The Five Rules of Autism Fitness
I’m less of a written-in-stone type of person than I am a carry a heavy stone for 30 yards type of professional. There are, however, certain concepts that I apply to every aspect of my fitness programs for the young autism population:
THE FIVE RULES OF AUTISM FITNESS:
1) You Can’t Force Fun
Tell a a kid mid-meltdown that she’s having a good time. Suggest to the reluctant teen with high-functioning autism that “It’ll be a blast!” if he learns to squat correctly. We have to motivate through both demonstration and by identifying what else is reinforcing for the individual. It certainly isn’t fitness…yet.
2) Use the Big Five Movement Patterns
– Pushing (movement away from the body)
– Pulling (movement towards the body)
– Rotation (movement around the body)
– Bending (lower body pushing or pulling)
– Locomotion (Getting from point A to point B)
Use them in circuit stations, or one after another, use them in combination, create your own. Pretend the movements are Leggos. What can you build?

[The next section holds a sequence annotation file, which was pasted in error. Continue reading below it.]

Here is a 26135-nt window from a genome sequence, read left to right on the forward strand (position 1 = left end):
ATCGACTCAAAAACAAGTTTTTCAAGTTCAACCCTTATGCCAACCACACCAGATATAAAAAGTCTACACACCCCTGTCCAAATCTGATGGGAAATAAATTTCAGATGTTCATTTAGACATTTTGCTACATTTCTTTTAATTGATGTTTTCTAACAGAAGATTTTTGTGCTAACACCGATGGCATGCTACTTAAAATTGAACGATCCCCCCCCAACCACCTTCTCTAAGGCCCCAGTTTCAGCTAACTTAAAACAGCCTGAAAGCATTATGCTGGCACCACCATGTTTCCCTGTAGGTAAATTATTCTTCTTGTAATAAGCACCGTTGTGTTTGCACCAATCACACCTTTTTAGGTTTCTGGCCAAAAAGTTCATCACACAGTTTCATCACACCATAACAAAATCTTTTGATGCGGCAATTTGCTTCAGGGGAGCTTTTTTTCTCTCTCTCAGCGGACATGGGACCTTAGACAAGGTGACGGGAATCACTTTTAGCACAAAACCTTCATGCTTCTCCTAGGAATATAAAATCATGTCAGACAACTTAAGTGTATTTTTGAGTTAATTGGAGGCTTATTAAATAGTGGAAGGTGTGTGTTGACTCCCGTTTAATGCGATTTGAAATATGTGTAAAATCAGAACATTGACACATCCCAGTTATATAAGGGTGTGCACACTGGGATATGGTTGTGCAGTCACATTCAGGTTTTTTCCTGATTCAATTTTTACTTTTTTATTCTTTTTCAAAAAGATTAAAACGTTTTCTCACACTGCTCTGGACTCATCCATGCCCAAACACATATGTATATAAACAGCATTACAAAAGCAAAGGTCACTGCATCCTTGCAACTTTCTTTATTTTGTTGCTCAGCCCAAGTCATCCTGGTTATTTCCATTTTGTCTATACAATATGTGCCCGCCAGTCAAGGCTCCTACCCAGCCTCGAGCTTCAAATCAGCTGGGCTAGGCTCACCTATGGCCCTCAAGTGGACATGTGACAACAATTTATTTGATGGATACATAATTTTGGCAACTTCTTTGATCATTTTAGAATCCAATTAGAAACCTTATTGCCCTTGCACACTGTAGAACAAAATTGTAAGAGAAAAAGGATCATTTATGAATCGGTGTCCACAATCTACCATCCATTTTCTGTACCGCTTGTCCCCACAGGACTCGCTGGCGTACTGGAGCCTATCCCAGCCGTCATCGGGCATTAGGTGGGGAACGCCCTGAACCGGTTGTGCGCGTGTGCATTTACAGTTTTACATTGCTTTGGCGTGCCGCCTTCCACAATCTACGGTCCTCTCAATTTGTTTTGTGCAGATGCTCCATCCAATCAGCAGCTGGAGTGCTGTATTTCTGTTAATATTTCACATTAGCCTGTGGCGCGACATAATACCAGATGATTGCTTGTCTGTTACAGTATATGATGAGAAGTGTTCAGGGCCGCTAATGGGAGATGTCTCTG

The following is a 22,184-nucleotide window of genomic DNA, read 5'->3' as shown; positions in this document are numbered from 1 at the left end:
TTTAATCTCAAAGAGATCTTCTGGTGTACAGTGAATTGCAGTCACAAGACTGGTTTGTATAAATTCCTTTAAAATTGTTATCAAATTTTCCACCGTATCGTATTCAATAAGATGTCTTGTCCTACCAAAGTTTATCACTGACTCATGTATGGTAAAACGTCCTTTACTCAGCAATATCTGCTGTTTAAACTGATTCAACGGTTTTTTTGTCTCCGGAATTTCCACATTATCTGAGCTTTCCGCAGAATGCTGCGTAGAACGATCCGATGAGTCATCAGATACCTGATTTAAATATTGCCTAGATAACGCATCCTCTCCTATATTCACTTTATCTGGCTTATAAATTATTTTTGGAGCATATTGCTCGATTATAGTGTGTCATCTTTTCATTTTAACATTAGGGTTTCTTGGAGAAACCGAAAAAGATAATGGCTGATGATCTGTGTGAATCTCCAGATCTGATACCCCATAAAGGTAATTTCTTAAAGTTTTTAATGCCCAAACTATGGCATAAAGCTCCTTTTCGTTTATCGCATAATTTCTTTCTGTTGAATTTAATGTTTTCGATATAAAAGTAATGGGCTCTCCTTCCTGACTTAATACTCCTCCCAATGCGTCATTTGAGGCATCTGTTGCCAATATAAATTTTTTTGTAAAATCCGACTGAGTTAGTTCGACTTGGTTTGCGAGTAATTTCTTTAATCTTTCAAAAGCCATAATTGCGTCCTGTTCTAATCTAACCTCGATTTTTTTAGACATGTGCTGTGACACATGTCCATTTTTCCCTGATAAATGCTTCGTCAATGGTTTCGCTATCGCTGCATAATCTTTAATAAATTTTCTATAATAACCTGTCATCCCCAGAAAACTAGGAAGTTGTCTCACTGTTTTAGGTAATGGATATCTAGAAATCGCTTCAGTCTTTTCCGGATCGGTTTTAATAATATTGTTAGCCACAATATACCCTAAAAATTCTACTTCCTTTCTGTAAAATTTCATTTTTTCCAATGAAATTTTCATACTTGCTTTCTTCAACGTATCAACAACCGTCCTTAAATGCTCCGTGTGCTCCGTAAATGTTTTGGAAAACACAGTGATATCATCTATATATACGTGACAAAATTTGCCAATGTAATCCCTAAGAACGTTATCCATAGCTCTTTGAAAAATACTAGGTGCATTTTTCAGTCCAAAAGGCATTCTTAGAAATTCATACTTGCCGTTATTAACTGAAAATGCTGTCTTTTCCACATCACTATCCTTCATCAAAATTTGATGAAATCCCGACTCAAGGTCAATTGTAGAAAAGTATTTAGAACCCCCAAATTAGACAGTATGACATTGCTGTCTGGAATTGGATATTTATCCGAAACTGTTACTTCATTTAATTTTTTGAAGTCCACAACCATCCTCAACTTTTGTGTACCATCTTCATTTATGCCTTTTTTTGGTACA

3) If we move regularly and vigorously, we are ATHLETES
I’m not redefining the term for semantic reasons, but for practical reasons. How many of us play team sports into adulthood? Are sports the only thing we can do to be active and healthy? Lightbulb. We need to expand the definition to include much more in the way of movement.
4) Sports do NOT equal Fitness
Sports are SPECIFIC, Fitness is GENERAL. We need to be FIT to participate in sports (to be safe from injury and to excel), we do not need to play sports to be physically healthy, able, and capable.
5) Structured teaching for Chaotic Use (The Principle of PLAY)
We need (all of us) to play more. Skip, run, crawl, hop, jump, throw, laugh, repeat. If the foundational skills are not yet developed, and if movement is not motivating, it will be difficult to engage in free play.
I am diligently finishing up the PAC Profile Assessment program. I want it ready by the end of the month so that educators can begin incorporating fitness into the classroom as an addition to or replacement for ( in the event that one does not exist in the school) adaptive PE programs. Look for more info soon on www.AUTISMFITNESS.com